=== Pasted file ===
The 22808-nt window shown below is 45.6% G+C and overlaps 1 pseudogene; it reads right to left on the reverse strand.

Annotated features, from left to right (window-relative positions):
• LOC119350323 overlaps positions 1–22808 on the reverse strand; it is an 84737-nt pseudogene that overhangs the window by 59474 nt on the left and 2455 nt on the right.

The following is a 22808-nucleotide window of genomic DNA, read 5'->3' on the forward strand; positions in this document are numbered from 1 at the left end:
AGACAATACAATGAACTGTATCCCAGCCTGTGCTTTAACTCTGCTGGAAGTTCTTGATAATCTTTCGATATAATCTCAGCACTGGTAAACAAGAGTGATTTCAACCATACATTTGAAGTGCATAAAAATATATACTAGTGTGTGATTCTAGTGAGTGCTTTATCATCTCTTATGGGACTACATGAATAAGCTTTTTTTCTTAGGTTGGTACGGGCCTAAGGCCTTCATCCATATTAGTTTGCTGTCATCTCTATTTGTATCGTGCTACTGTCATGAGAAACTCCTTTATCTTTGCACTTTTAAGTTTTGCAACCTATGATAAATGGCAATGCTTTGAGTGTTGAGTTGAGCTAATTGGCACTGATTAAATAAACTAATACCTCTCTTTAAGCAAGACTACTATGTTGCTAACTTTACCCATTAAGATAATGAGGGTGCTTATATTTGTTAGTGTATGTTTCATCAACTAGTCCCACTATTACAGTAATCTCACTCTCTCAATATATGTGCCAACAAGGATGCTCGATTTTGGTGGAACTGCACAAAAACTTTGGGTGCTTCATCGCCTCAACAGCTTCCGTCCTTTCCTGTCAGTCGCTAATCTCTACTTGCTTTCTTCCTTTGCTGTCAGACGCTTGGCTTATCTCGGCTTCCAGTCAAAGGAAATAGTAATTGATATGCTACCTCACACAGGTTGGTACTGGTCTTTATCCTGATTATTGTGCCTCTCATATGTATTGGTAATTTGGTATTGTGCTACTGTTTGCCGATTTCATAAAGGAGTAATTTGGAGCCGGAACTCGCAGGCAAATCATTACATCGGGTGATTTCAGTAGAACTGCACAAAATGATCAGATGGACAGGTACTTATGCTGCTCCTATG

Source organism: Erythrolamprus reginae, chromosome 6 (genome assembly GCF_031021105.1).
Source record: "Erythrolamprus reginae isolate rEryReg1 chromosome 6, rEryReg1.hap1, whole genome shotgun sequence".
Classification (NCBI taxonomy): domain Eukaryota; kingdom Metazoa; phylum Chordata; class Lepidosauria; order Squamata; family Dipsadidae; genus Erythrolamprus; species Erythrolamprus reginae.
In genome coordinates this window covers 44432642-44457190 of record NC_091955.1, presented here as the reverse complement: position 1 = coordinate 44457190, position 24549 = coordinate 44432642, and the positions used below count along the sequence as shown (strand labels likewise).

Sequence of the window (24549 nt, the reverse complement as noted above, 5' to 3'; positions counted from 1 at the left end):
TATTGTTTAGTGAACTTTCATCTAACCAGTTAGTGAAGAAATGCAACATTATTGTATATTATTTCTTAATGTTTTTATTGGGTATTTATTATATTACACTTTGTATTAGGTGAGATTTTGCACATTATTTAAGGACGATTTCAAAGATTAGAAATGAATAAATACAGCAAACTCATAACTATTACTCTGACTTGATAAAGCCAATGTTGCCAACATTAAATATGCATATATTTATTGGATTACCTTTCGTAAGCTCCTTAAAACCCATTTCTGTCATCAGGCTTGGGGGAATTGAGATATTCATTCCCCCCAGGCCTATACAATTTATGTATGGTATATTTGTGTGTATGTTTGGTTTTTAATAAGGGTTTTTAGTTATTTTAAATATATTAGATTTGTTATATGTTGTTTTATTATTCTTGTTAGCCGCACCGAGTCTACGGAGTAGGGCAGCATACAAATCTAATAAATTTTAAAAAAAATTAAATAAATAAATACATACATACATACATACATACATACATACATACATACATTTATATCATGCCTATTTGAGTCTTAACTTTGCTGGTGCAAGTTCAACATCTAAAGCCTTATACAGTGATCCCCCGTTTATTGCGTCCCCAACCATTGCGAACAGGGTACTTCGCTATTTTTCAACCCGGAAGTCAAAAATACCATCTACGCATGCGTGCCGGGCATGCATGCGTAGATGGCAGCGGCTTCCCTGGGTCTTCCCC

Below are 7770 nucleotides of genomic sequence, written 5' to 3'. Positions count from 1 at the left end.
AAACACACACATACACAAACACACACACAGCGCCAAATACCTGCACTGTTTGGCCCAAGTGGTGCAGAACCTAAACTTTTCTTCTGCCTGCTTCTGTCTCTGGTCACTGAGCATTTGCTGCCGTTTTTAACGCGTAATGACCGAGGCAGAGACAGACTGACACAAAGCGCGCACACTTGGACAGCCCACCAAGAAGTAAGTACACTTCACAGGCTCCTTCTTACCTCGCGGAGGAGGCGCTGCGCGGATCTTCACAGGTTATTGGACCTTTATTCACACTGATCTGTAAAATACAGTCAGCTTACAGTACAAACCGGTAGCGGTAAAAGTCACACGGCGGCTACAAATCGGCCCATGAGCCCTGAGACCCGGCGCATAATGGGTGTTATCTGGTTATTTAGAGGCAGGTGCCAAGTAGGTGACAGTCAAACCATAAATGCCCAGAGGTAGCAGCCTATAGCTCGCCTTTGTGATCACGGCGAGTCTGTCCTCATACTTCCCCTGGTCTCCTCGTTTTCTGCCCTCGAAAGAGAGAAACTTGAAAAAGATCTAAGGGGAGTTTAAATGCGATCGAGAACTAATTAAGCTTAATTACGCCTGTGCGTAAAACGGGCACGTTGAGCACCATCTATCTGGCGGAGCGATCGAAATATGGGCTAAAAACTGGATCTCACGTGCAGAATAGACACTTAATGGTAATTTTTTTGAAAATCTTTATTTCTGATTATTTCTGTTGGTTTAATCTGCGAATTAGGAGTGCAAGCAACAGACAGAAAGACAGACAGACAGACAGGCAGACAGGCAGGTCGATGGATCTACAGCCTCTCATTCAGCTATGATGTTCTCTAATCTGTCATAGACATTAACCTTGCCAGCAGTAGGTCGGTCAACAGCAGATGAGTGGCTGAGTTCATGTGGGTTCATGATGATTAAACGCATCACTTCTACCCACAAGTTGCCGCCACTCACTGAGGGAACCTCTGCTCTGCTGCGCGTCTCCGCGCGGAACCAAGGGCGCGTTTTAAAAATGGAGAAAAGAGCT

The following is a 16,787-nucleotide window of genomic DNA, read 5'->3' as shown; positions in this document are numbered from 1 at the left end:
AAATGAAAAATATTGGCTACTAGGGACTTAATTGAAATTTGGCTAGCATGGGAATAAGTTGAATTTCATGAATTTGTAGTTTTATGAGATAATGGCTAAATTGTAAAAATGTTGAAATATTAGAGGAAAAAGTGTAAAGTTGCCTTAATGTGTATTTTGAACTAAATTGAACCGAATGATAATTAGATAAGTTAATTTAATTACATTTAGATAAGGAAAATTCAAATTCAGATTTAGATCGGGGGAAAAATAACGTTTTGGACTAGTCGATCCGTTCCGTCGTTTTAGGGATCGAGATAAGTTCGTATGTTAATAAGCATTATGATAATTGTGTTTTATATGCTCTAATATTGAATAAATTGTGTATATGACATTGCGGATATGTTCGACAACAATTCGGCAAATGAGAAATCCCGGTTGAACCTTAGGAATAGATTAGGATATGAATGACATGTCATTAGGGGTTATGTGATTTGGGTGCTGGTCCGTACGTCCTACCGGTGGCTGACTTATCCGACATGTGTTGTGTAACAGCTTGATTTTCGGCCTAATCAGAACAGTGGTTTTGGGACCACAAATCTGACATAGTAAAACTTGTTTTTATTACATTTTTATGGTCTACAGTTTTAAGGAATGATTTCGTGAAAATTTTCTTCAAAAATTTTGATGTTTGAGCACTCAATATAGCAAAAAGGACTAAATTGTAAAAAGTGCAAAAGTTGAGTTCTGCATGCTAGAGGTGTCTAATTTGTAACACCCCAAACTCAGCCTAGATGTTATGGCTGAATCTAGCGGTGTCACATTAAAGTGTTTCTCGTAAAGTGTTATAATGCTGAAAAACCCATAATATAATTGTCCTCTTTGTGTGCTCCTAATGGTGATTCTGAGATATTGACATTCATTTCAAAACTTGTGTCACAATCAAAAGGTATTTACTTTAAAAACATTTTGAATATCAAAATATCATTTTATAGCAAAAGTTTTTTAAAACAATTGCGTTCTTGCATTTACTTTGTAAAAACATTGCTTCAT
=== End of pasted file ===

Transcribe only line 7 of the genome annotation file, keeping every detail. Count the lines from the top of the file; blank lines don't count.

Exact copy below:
Source record: "Erythrolamprus reginae isolate rEryReg1 chromosome 6, rEryReg1.hap1, whole genome shotgun sequence".